11

Is it possible to do it in one liner?

I have an output like this:

"First line" - Description  
" Second line" - Description  
"Third line" - Description  
" Fourth line" - Description  

This input is generated automatically.

I want to replace the first occurrence of " (quotation mark + space) with " (quotation mark) for each line. If I apply the substitution globally, it will also change every occurrence of line" - to line"-, so I was wondering if it is possible to use a sed one liner to accomplish this.

I have tried using ^ like this

sed -r ':a;N;$!ba;s/(\^\" )/\"/g'

But it's not working, it doesn't replace anything. I tried

sed -r ':a;N;$!ba;s/(^|\" )/\"/g'

and it replaces all the occurrences. I've just started to use sed, so I don't really know if I'm doing something wrong.

What am I missing here?

  • A note about labels: The command you wrote above may work in some implementations of sed, but for portability and to avoid really weird errors, you should end a given command argument after a label (if you need them at all). E.g., sed -e ':a' -e 'N;$!ba' -e 'whatever' – Wildcard Apr 11 '16 at 20:47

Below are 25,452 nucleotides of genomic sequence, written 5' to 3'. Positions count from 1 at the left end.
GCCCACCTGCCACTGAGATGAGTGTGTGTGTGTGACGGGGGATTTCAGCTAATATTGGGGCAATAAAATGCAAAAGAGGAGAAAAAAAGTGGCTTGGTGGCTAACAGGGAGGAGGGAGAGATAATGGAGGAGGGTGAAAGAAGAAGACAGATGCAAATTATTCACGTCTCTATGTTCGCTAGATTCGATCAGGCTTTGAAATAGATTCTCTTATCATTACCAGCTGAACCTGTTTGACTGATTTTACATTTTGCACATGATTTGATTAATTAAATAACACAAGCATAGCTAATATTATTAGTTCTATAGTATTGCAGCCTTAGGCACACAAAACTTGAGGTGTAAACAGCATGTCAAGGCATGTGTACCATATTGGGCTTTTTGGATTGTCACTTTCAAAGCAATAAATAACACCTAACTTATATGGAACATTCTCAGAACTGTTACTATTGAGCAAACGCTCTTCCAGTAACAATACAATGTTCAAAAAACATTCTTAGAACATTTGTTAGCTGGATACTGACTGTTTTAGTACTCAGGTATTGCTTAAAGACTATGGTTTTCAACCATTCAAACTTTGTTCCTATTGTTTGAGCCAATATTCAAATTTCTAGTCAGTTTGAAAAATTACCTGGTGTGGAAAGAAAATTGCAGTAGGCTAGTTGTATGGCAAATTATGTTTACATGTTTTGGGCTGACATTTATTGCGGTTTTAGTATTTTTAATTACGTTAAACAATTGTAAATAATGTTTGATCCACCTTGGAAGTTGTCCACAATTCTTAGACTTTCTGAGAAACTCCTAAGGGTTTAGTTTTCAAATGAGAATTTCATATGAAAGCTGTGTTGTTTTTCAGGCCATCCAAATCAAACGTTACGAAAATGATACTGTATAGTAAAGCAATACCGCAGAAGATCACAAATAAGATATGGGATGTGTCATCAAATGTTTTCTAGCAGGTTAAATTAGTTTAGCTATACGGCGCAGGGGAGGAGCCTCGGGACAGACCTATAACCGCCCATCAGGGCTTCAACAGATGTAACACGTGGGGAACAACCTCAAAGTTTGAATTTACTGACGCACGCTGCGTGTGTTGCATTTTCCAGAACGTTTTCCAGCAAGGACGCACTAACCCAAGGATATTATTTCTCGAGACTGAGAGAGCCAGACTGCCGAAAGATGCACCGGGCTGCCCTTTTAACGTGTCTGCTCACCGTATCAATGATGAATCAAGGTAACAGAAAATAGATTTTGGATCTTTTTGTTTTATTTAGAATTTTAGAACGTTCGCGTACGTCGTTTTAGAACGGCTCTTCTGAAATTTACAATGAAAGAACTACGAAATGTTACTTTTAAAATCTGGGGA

25

You're overthinking it. sed replaces only the first instance on a line by default (without the /g modifier), although you still want to anchor because you don;t so much want the first instance in the line as the one at the start of the line; and you usually don't need the explicit line actions you're trying to use (why?).

sed 's/^" /"/'
  • Thanks! I thought it was necessary to explicitly declare the line actions when working on a file, read about it and just kept on using them. I really was over-thinking it, that couldn't be simpler and it does the trick :) – Steve B. Apr 9 '12 at 3:33
  • I'm tempted to say those commands are pretty much obsolete; it is possible to do quite complex multiline things with them, but it's not easy to do so and these days you're really better off using perl/python/ruby/whatever instead. – geekosaur Apr 9 '12 at 3:40
  • Completely disagree with the above comment; multi-line sed commands such as N and labels such as :a are not obsolete at all and they are portable and POSIX specified, unlike Perl/Python/Ruby/whatever. It is true however that if you find yourself needing them often, you should learn awk. – Wildcard Apr 11 '16 at 19:16

Your Answer

By clicking “Post Your Answer”, you agree to our terms of service, privacy policy and cookie policy

Not the answer you're looking for? Browse other questions tagged or ask your own question.